Underwater catastrophe

Ocean acidification must not be left off the agenda at the United Nations Copenhagen conference, the world’s science academies said this week.



Ocean acidification, one of the world’s most important climate-change challenges, must not be left off the agenda at the United Nations Copenhagen conference, the world’s science academies said this week.


Ocean acidification is expected to cause massive corrosion of coral reefs and dramatic changes in the makeup of the biodiversity of oceans and to have significant implications for food production.


The warning was made in a joint statement published by the Royal Society (the UK national academy of science) and the academies of 69 other countries around the world.


Martin Rees, president of the Royal Society, said: ‘Everybody knows that the increasing concentration of carbon dioxide in the atmosphere leads to climate change. 


‘But it has another environmental effect – ocean acidification – which hasn’t received much political attention.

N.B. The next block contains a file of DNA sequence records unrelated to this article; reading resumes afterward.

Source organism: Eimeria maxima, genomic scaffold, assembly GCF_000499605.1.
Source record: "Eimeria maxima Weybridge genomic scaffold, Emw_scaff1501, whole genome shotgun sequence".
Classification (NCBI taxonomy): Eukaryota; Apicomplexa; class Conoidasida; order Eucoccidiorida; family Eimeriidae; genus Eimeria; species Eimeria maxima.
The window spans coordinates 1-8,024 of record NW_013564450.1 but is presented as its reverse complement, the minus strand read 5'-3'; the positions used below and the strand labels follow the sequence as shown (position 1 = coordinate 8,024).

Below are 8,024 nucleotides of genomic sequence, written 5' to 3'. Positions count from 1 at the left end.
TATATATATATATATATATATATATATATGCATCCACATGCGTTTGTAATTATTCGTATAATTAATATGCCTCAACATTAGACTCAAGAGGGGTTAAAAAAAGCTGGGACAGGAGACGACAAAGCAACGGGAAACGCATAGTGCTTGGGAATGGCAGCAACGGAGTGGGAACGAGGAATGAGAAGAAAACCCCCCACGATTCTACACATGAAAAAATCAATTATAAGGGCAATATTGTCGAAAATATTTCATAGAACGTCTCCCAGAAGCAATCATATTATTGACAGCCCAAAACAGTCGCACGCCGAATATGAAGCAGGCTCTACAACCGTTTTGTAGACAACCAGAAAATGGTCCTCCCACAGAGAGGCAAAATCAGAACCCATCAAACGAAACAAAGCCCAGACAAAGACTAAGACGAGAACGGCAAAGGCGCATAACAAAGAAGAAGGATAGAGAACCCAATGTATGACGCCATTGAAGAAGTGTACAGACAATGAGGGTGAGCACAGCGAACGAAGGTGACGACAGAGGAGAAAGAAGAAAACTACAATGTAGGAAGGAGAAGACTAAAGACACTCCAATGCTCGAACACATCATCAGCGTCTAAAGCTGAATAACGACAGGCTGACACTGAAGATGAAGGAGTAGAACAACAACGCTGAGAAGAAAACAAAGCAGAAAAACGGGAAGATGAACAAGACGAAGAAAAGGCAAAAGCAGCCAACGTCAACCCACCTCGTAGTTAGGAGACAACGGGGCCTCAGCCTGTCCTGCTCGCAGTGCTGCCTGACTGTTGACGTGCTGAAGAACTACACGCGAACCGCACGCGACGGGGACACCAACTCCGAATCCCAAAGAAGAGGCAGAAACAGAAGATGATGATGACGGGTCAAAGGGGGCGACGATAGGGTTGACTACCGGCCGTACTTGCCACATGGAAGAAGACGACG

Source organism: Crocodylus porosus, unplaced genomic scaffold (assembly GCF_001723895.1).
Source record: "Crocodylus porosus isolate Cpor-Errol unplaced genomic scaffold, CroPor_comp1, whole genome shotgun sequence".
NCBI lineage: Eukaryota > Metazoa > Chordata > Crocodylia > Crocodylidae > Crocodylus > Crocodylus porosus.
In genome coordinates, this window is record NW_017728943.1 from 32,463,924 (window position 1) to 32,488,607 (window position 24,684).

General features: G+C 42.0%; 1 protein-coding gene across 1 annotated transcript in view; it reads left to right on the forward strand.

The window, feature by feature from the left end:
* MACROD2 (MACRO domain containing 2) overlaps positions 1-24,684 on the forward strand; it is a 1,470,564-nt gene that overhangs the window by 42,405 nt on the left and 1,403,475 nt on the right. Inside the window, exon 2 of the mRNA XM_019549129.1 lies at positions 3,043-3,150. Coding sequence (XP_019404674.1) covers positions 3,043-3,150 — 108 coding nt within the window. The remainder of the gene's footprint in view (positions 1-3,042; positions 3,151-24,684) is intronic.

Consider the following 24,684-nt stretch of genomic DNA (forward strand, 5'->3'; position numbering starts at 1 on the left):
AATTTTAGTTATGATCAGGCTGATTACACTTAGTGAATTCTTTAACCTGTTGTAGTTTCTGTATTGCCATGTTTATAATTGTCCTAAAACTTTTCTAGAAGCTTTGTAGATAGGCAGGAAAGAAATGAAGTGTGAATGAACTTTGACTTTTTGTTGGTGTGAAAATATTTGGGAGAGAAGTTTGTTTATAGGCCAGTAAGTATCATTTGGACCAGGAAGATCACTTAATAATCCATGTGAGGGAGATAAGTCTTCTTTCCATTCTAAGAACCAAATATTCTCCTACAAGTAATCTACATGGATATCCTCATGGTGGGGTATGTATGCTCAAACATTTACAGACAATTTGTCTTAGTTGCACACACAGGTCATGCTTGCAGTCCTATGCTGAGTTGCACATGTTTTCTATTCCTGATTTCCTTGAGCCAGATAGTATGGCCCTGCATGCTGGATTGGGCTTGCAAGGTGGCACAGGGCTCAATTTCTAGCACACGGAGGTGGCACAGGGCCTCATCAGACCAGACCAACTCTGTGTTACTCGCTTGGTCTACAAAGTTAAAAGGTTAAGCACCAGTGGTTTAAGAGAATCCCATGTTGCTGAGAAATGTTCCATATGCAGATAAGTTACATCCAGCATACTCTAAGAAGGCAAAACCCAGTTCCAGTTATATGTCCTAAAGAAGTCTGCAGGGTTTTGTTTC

‘Unless global CO2 emissions can be cut by at least 50 per cent by 2050 and more thereafter, we could confront an underwater catastrophe, with irreversible changes in the makeup of our marine biodiversity.


Copenhagen must address this very real and serious threat.’


The statement calls for world leaders to explicitly recognise the direct threats posed by increasing atmospheric CO2 emissions to the oceans and its profound impact on the environment and society. 


It emphasises that ocean acidification is irreversible and, on current emission trajectories, suggests that all coral reefs and polar ecosystems will be severely affected by 2050 or even earlier. 


The statement was issued during the UNFCCC conference in Bonn.


The conference will ultimately shape the Copenhagen negotiations, where agreement must be reached on carbon-emission reduction targets needed to avoid climate change.